Associate Professor and Chair, Department of Communication Studies
"Political Communication" is a survey course that introduces students to key concepts and theories regarding politics and the media. The course covers the historical development of American news, recent media trends, theories of attitude formation and change, the nature of news, the role of sources in the construction of the news, the economics of news production and consumption, the ways in which the news shapes the public’s perceptions of the political world, campaign communication, and the general role of the mass media in the democratic process.
The course is a broad overview that serves as a core class for the Communication Studies Department’s Political and Legal Communication subfield. It tends to attract students from both the Communication Studies and Political Science departments. Enrollments range from 75-130 students (almost exclusively juniors and seniors).
Syllabus & course website: https://classes.sscnet.ucla.edu/course/view/11F-COMMST160-1
Course Innovations (Technology and Techniques)
Communication Studies 160 is one of my favorite courses-mostly because of the subject matter, which is near and dear to my heart-but also because of the work my students do for the class. Below, I discuss a couple of the assignments I’ve developed that help make the course far more interesting for my students, as well as for me.
Political Advertising Project
I believe that students learn best when they are actively engaged in their own education, and are challenged to apply what they have learned. To help students better understand the production and persuasive impact of television, in 2002 I began requiring Political Communication students to make commercials for fictitious presidential campaigns.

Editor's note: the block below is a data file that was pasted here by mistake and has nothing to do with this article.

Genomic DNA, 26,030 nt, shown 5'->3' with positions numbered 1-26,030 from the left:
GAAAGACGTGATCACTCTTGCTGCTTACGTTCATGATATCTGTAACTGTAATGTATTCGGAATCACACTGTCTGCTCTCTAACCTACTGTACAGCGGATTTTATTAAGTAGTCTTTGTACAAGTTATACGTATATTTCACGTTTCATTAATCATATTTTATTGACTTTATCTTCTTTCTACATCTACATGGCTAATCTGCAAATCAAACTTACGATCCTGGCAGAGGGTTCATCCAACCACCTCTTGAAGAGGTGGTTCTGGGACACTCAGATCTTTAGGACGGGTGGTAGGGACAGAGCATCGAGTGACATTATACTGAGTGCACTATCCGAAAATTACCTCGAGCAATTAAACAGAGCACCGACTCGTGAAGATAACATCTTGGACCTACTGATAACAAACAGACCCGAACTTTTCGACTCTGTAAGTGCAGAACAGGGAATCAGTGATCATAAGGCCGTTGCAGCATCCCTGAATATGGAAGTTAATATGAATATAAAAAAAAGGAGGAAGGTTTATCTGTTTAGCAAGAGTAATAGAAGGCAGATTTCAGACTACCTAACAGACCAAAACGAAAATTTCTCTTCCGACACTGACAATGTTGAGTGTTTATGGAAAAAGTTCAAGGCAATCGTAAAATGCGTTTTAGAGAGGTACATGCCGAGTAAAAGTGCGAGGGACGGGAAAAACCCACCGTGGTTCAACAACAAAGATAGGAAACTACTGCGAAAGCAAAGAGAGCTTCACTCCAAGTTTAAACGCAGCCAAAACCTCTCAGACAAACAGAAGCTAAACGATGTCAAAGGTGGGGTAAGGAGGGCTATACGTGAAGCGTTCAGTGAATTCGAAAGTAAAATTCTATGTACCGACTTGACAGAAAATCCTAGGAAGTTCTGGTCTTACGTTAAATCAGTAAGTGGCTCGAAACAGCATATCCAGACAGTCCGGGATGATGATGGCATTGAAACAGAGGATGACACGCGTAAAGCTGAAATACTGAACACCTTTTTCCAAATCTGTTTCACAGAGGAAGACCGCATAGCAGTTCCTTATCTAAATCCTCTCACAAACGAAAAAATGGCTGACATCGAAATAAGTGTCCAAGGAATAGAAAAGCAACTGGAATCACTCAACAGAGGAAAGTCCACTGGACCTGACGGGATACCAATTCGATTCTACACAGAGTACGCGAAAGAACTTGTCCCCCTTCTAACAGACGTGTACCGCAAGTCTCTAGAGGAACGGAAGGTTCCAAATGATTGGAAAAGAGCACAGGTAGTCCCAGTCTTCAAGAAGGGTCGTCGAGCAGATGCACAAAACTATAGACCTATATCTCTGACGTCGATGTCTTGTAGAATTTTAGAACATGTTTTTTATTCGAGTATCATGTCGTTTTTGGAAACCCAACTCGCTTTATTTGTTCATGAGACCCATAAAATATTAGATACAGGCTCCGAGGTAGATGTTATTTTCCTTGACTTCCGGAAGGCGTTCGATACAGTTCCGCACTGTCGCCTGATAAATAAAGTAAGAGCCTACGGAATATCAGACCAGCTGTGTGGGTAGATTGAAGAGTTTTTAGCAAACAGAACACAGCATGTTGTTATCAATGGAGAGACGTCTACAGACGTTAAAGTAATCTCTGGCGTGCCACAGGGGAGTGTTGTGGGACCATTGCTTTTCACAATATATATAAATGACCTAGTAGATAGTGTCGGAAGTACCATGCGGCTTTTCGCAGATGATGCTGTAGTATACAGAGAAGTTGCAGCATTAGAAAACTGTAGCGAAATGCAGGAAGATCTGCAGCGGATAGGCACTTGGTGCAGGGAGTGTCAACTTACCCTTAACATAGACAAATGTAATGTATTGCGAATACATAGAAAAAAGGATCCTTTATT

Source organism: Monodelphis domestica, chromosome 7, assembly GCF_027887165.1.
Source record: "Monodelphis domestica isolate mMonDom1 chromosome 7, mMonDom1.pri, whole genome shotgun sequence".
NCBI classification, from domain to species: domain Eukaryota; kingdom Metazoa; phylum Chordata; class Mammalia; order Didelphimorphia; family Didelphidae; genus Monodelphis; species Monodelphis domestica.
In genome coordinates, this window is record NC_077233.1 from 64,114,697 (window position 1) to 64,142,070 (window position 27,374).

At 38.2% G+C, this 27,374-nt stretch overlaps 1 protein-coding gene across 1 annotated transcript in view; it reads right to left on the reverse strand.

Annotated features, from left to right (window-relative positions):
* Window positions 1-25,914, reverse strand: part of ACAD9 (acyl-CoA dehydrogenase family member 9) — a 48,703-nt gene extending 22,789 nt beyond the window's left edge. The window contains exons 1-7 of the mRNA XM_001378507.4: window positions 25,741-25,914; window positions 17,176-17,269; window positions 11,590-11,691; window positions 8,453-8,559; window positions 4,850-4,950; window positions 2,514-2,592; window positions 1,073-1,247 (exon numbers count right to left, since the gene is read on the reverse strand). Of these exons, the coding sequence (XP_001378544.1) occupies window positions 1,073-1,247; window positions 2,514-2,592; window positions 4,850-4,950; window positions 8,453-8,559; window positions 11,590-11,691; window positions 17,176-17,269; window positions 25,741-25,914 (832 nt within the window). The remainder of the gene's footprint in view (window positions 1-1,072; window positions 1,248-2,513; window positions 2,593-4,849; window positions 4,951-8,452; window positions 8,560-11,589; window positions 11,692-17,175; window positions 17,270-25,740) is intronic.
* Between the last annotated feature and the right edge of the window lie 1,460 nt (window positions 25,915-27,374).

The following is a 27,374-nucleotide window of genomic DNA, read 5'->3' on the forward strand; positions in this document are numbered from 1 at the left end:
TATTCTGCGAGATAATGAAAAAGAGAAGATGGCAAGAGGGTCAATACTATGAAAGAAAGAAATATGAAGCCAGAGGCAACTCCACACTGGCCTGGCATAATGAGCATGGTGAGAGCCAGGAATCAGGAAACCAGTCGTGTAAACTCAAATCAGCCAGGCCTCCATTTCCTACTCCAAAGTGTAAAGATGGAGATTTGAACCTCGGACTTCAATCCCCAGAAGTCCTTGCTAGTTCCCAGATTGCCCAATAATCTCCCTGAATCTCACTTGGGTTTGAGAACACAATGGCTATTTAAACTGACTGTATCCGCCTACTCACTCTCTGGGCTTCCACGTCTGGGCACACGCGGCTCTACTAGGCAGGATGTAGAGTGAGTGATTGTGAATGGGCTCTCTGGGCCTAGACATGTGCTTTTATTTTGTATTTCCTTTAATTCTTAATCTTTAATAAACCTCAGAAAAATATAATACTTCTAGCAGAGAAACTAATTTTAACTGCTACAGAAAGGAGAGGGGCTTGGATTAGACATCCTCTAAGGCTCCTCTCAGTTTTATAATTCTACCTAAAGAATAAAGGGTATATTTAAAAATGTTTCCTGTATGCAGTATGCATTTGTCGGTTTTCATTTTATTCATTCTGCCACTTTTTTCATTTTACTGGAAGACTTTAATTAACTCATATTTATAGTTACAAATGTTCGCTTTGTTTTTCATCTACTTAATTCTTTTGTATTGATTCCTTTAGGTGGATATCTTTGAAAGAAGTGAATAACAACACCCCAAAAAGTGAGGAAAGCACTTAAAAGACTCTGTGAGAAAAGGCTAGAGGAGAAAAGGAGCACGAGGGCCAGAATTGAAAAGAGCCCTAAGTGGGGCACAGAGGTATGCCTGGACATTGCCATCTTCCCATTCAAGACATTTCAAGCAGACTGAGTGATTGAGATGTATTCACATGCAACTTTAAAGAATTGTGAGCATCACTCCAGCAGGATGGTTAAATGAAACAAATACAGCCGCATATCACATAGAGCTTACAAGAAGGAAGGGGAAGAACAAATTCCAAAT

For the assignment, students divide into groups of three students apiece and are given several hours of raw footage for two hypothetical presidential nominees (last time we had Rep. Kevin McCarthy (R-CA) vs. Sen. Max Baucus (D-MT)). The groups research the candidates and decide which side to support, review the footage (which they are required to include for at least 1/4 of each commercial), and then submit storyboards to me for one 30-second commercial supporting their candidate, and one 30-second commercial attacking the opposing candidate.
I then train the entire class on basic video editing using Apple’s iMovie (which is installed on every loan-able computer on campus provided by our libraries), although groups can elect to use whatever video editing software they prefer. Students then work on refining and editing their commercials for about a month, and then turn in their final projects to the course website. I then compile the commercials-identified only by the group’s number and their preferred candidate-into a DVD, which we then watch as a group in class in a “film festival.” Students then take copies of the DVD home and submit peer evaluations of their fellow students’ videos, providing general feedback and an evaluation of whether each commercial made them marginally more or less likely to vote for each candidate. Students also vote for their choice as the top two videos in a variety of categories, including best negative, best positive, most creative, most technically proficient, best soundtrack, and most persuasive.